Sensor wire 24, as well as the other vertically-extending sensor wire 22, is secured to the sensing element 50 of the detector 14. Thus, when solenoid 30 is energized, the force applied by armature 33 against arm 40 is transmitted via sensor wire 24 to the detector 14.
FIG. 4 illustrates the overall system, particularly indicating those portions of the system at the fence locations and those portions at the remotely-located central station.
Thus, the fence location includes, as indicated by box 50, a plurality of the testing devices, each including a solenoid 30 and an arm 40 applied to the fence in the manner described above adjacent to each of the fence detectors 14, the detectors being generally designated by box 52 in FIG. 4.
The central station includes a sequencing device, generally designated 54, connected via the previously-mentioned conductor 36 to the solenoids 30 so as to actuate them in sequence. As the coil of each solenoid 30 is energized, in sequence, it causes its armature 33 to impact against the upper face of the aligned cantilever arm 40, thereby applying a force to the sensor wire 24 to which the arm is secured which force is transmitted to detector 14, as described above. Thus, the detectors 14 are sequentially actuated to output electrical signals in response to the force applied to their respective sensor wires 24. These electrical signals are fed, via output conductor 29 from the detectors, to a data processor unit 56 at the central station, where the electrical signals from the detectors are processed and outputted to various output devices, such as to indicators 58 indicating whether the respective detectors are operating properly, and to printer 60 recording the results of the testing operation as well as the normal operation of the system.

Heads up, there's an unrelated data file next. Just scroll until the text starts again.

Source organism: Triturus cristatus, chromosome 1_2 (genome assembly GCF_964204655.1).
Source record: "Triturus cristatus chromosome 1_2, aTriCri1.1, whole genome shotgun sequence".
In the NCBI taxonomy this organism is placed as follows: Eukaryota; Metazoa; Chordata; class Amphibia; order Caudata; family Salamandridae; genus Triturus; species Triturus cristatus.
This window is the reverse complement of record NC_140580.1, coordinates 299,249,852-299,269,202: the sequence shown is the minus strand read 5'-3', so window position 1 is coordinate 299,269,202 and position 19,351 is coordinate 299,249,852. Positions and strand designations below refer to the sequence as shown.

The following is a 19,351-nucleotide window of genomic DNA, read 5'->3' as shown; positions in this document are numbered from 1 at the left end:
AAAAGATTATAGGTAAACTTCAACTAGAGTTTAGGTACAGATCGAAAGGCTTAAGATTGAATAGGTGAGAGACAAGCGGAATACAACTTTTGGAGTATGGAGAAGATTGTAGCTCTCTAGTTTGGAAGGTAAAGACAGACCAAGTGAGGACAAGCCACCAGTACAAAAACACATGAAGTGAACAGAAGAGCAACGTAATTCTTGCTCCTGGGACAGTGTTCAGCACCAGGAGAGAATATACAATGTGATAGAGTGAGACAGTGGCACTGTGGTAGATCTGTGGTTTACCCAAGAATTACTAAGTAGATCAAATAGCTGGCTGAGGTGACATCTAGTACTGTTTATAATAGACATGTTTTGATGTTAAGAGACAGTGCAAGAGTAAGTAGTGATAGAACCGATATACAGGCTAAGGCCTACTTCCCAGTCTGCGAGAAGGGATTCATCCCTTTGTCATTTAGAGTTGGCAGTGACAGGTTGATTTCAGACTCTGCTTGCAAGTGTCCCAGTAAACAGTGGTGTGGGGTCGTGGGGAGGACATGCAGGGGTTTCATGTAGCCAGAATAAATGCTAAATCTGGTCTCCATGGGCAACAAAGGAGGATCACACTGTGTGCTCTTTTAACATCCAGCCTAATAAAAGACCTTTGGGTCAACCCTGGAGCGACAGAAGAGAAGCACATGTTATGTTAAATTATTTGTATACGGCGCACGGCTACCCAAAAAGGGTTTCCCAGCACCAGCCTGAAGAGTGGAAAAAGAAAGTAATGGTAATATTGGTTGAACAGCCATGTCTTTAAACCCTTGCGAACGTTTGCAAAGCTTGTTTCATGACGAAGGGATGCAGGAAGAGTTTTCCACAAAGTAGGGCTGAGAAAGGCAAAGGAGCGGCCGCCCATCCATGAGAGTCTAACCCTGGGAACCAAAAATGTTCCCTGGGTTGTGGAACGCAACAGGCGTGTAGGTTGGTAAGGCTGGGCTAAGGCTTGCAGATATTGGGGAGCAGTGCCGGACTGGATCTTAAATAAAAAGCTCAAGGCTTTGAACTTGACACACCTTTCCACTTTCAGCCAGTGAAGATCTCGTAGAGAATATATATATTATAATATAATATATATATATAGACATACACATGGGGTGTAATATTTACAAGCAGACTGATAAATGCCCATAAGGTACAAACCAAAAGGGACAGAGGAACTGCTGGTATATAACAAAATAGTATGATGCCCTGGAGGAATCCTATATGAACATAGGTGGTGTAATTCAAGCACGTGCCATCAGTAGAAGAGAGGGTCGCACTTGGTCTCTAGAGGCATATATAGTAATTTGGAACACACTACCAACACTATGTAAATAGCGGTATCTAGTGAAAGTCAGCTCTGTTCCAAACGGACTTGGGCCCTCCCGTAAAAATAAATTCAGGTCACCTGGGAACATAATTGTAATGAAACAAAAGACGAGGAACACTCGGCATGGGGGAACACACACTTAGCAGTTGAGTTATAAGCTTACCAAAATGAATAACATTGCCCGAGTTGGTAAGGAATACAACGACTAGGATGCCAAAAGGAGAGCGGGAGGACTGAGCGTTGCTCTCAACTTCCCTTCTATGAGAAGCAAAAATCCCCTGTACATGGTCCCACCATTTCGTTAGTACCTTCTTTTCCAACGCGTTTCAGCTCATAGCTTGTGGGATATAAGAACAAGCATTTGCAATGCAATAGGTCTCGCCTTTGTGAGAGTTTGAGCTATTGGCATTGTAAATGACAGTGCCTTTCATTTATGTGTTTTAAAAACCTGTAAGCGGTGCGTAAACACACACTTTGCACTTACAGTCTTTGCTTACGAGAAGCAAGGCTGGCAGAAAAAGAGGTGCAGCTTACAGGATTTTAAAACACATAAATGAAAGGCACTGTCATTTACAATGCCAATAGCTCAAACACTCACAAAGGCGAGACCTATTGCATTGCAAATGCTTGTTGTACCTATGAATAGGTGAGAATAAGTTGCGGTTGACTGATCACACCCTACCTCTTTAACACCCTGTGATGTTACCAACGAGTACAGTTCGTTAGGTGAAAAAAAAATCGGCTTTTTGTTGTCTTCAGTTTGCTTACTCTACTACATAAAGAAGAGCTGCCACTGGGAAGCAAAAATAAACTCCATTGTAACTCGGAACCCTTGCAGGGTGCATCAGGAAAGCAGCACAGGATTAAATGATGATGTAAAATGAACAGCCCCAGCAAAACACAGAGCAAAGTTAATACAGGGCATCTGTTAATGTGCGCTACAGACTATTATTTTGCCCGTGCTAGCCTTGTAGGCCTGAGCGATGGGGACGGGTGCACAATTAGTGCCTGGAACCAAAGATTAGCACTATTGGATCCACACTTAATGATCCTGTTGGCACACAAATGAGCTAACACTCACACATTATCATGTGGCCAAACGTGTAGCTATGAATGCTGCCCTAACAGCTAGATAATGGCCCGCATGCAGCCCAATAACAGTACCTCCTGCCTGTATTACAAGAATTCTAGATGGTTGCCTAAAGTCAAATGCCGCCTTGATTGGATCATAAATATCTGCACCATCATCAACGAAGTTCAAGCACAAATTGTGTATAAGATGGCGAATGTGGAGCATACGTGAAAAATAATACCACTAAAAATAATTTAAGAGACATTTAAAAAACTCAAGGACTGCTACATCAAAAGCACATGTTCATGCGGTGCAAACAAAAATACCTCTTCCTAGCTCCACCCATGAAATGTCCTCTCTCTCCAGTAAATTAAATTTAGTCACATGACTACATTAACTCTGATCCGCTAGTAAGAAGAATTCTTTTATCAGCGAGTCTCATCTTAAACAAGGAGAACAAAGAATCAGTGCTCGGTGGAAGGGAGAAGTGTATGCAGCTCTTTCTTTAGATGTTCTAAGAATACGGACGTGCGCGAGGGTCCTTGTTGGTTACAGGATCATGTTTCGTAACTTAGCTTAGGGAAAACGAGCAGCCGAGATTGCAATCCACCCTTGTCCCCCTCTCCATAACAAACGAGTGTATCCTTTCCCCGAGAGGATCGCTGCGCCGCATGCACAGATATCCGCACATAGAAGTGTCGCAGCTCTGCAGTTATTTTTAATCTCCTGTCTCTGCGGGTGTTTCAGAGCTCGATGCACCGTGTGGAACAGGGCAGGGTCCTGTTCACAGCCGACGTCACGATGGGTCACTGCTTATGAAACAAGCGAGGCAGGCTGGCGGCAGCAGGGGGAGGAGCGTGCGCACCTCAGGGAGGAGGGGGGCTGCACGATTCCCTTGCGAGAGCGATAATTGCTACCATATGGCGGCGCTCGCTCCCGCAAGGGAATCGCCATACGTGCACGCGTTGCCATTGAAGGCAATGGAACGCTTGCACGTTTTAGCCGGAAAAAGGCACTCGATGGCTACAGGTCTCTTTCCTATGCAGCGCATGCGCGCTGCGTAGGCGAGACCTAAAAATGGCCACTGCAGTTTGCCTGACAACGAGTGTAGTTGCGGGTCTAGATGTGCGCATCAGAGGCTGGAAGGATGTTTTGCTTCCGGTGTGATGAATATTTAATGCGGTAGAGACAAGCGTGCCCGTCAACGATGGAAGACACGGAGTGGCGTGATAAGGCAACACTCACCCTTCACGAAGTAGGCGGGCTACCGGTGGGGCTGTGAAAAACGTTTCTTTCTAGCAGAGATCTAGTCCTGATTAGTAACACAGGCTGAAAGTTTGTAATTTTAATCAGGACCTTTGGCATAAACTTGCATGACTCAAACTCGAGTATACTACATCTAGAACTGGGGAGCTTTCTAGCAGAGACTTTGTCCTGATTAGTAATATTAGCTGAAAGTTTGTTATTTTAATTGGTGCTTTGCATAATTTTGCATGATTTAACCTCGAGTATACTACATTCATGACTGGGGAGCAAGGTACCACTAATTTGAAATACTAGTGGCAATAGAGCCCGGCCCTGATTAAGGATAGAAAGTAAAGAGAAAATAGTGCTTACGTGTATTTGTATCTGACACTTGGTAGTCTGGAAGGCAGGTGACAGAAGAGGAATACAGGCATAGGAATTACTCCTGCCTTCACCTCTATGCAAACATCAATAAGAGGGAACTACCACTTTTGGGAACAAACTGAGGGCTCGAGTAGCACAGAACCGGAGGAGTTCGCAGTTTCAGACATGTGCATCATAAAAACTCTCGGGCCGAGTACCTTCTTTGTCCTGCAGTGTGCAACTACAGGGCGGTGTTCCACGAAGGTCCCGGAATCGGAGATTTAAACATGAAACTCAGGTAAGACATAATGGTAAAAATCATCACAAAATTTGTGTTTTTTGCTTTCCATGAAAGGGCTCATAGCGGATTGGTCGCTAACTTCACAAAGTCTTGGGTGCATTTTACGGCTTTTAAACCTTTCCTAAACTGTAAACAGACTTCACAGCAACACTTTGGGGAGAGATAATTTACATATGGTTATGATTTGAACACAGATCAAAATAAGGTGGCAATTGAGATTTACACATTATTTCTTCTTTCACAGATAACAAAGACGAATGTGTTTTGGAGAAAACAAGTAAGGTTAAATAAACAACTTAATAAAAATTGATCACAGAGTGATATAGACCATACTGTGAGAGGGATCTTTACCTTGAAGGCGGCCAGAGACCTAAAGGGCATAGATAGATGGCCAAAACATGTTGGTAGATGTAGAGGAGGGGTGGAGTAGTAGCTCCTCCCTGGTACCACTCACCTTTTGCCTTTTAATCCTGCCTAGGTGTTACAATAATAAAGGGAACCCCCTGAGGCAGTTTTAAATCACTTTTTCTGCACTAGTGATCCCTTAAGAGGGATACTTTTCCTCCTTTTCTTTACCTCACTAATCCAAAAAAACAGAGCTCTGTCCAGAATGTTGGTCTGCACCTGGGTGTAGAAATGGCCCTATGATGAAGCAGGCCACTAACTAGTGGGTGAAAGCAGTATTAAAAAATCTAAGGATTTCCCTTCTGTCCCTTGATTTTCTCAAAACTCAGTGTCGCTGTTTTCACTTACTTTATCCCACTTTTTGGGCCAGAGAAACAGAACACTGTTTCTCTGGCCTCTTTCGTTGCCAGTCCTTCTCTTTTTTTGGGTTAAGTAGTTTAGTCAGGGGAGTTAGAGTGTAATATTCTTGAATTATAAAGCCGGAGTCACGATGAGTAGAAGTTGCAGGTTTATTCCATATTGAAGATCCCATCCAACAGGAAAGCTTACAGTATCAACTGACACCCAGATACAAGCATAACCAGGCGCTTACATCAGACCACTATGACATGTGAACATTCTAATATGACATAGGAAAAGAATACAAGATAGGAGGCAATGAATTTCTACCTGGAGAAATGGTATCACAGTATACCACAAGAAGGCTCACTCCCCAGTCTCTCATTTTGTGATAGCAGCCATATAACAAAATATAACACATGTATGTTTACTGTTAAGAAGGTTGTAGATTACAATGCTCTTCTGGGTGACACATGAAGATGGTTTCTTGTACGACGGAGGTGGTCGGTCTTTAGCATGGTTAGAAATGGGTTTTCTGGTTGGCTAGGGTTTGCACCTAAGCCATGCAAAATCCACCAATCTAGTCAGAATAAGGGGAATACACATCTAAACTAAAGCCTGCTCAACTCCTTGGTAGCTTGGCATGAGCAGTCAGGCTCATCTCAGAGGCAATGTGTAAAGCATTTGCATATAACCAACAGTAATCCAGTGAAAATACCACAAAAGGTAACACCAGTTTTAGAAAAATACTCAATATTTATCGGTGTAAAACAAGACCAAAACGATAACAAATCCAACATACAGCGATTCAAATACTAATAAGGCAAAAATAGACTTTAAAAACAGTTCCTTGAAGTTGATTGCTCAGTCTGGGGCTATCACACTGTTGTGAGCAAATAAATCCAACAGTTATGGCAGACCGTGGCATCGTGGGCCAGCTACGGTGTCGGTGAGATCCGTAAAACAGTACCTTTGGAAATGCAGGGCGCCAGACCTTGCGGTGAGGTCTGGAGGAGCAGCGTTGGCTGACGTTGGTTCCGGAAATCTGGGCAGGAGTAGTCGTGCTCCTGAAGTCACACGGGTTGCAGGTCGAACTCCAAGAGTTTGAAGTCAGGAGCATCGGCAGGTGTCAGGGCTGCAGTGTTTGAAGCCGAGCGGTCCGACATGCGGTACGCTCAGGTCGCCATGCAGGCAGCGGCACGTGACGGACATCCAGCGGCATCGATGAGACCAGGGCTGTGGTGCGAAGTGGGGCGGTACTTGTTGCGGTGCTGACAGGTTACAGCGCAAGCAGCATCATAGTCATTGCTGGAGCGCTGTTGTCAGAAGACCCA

It will thus be seen that the operator, at the remotely-located central station, may conveniently test the overall operation of the system by merely actuating the sequencing device 54 of the testing circuit, and observing the results on the indicators 58 and/or printer 60. The illustrated system not only tests whether or not the individual detectors 14 are operating properly, but also tests whether all the elements from the cantilever arms 40 secured to their sensor wires 24 to the data processor 56 are operating properly, and the outputs thereof. For example, if a vertically-extending sensor wire 24, to which a cantilever arm 40 of the testing device is secured, is not sufficiently taut for the proper operation of the system, this fact will also be indicated during the testing operation.
Instead of applying the testing force, simulating an intrusion, to one of the vertically-extending sensor wires 24, it will be appreciated that it could also be applied to one of the horizontally-extending wires 8, by merely mounting the cantilever arm 40 to such a wire, and also mounting the solenoid 30 in position so that its armature impacts against that arm.
Many other variations, modifications and applications of the invention will be apparent.